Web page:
Relationship Breakup | Villanova University
Dec 21, Even when a relationship is no longer good, a divorce or breakup can be extremely And no matter how strong your grief, it won't last forever. Oct 1, Relationships break-up for lots of reasons. anger or jealousy when getting over a difficult break-up, it's important to remember to stay safe. What are the right reasons to break up with someone you once cared deeply about? That's why it's important to pay attention to the patterns in the relationship.
However, grief is a natural response to loss. Grieving for the loss of a relationship is a personal and highly individual experience. No two individuals grieve the same way. Grief can be best described as a wave-like experience. Feelings and emotions go up and come down, and this pattern repeats until, over time, it reduces in intensity and frequency.
Occasionally, our feelings and emotions can be triggered, for example, upon hearing a familiar song or seeing someone that resembles our ex-partner. Expect to feel stronger emotions around significant days such as birthdays, anniversaries, Christmas, etc. It is important to note, these feelings are normal and not an indication that things are not on the mend.
How we handle the loss of a relationship and how we grieve is influence by attachment styles experienced in our early years. Attachment styles are the ways we were cared for in our formative years.
Those with secure attachment styles, whose caregivers were accessible and responsive, are able acknowledge that the loss hurts and are able to allow themselves to grieve. They spend time reflecting on what they can improve. They remain hopeful that they will find a suitable partner, and love, again. They may try to get back with their former partner or might even stalk them. They may avoid the pain by jumping into another relationship. They have limited capacity to reflect on their actions and may blame their ex-partner for the loss.
They may vow not to partner again. They tend to withdraw from social contact or even isolate themselves.
These actions will interrupt the ability to grief and inevitably slow down healing. These people may also get stuck at grieving, especially if they start pining for the partner as pining is a sign of reluctance to let go and accept the loss. Whether we are able to gracefully accept a relationship loss or dwell in self-pity and unhappiness also depends on our general self-regard. Those with low self-esteem struggle more with relationship loss.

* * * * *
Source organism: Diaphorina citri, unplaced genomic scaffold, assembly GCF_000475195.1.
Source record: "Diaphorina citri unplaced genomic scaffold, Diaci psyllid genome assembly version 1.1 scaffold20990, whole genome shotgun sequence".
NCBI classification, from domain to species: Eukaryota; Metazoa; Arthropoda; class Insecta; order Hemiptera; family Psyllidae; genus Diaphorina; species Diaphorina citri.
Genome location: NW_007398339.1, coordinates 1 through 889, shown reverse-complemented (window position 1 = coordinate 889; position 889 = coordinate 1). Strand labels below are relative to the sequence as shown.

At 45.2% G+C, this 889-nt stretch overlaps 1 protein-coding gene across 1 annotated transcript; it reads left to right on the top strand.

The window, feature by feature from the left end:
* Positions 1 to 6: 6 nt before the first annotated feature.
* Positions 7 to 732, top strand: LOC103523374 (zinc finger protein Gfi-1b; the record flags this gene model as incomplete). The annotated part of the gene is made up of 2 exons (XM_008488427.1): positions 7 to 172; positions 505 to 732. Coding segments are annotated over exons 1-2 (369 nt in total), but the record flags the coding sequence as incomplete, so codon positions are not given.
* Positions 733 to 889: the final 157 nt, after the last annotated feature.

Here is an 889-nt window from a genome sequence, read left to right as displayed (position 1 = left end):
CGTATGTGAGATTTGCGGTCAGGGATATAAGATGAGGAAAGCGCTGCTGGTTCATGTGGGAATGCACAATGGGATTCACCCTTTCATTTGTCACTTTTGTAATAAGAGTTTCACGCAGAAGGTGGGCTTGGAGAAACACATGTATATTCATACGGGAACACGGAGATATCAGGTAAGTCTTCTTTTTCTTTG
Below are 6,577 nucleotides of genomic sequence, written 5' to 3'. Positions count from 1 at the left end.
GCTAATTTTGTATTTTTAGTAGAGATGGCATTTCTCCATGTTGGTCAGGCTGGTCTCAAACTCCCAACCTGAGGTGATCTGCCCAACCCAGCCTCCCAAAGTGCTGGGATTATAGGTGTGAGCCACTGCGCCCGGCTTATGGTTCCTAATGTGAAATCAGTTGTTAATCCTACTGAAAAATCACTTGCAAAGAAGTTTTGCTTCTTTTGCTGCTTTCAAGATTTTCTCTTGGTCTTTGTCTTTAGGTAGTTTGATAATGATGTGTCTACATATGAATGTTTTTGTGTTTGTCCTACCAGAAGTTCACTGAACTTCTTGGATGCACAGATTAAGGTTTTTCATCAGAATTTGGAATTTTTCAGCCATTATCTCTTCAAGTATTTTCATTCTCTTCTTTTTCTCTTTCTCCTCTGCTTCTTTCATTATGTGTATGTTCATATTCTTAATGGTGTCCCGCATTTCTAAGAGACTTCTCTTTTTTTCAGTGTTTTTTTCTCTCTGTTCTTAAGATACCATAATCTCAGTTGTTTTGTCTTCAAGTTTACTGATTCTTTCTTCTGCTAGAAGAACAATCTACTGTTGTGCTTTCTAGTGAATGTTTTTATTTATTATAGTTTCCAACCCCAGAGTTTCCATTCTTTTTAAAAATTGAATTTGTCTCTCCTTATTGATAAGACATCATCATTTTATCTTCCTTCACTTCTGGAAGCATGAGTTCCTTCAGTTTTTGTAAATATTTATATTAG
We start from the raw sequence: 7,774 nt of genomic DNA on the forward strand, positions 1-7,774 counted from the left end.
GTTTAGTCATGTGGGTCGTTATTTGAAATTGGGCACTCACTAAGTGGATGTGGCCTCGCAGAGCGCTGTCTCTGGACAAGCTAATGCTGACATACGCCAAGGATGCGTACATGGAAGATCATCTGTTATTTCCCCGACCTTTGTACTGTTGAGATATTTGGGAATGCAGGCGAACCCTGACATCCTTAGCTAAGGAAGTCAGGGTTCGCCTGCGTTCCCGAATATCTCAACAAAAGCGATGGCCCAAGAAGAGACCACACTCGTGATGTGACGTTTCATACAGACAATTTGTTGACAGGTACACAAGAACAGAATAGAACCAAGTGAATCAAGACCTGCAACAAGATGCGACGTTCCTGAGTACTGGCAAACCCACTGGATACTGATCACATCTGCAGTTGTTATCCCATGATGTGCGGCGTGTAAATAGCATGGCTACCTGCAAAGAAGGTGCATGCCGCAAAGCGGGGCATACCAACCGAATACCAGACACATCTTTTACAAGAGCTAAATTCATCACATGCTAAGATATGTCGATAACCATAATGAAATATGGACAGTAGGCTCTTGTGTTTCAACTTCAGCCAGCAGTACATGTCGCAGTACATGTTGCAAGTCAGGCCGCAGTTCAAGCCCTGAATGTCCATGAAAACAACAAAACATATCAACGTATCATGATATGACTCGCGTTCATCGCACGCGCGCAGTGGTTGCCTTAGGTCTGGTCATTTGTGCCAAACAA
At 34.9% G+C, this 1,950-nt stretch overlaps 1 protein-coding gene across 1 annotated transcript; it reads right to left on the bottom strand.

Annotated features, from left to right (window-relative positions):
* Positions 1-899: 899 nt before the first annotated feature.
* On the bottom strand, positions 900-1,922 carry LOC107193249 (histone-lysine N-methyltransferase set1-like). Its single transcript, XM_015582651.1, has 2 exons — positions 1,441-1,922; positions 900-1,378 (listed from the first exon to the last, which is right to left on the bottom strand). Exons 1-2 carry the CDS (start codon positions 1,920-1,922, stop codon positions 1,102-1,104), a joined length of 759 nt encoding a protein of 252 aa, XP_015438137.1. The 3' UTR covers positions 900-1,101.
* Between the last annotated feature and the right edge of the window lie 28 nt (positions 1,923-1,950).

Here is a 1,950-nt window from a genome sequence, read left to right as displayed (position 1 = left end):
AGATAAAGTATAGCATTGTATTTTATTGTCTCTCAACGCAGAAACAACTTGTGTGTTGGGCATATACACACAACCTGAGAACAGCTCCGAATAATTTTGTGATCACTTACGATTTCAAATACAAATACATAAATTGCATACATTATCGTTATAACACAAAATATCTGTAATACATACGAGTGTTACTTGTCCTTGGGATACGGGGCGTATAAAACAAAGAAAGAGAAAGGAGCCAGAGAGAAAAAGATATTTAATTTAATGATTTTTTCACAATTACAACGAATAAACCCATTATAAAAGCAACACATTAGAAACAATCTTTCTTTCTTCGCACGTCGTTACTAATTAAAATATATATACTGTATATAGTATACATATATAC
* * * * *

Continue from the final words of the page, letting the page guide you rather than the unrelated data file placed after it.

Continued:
They are more likely to stay stuck in the grieving process, feel bad about themselves, and harbour ill feelings towards their ex partner. Their experience of loss may cause them to erect walls to self-protect or to be emotionally closed off to new partners.
Relationship Breakup and Loss
Their avoidance to grief may lead to depression. People with high self-esteem are not immune to any less pain when a relationship ends. But they are able to see the part they play in the relationship, learn from it, and seek help to process the loss. Importantly they still see themselves as valuable and worthy of love. Steps You Can Take Accept your feelings Your feelings will fluctuate between shock, disbelief, relief, confusion, anxietydenial, anger, sadness, guilt, fear, remorse, acceptance and more.
Make it OK to feel the pain. Suppressing or avoiding your feelings makes them stronger. So, go through the pain, not around it. The sooner you face the pain, the sooner it passes. Avoid the use of alcohol or drugs to numb your pain. Allow yourself to feel all the feelings. Whatever emotions you feel, they are all valid. Remember, emotions do not remain constant. They ebb and flow, go up and down. Allow yourself to feel them in the same way.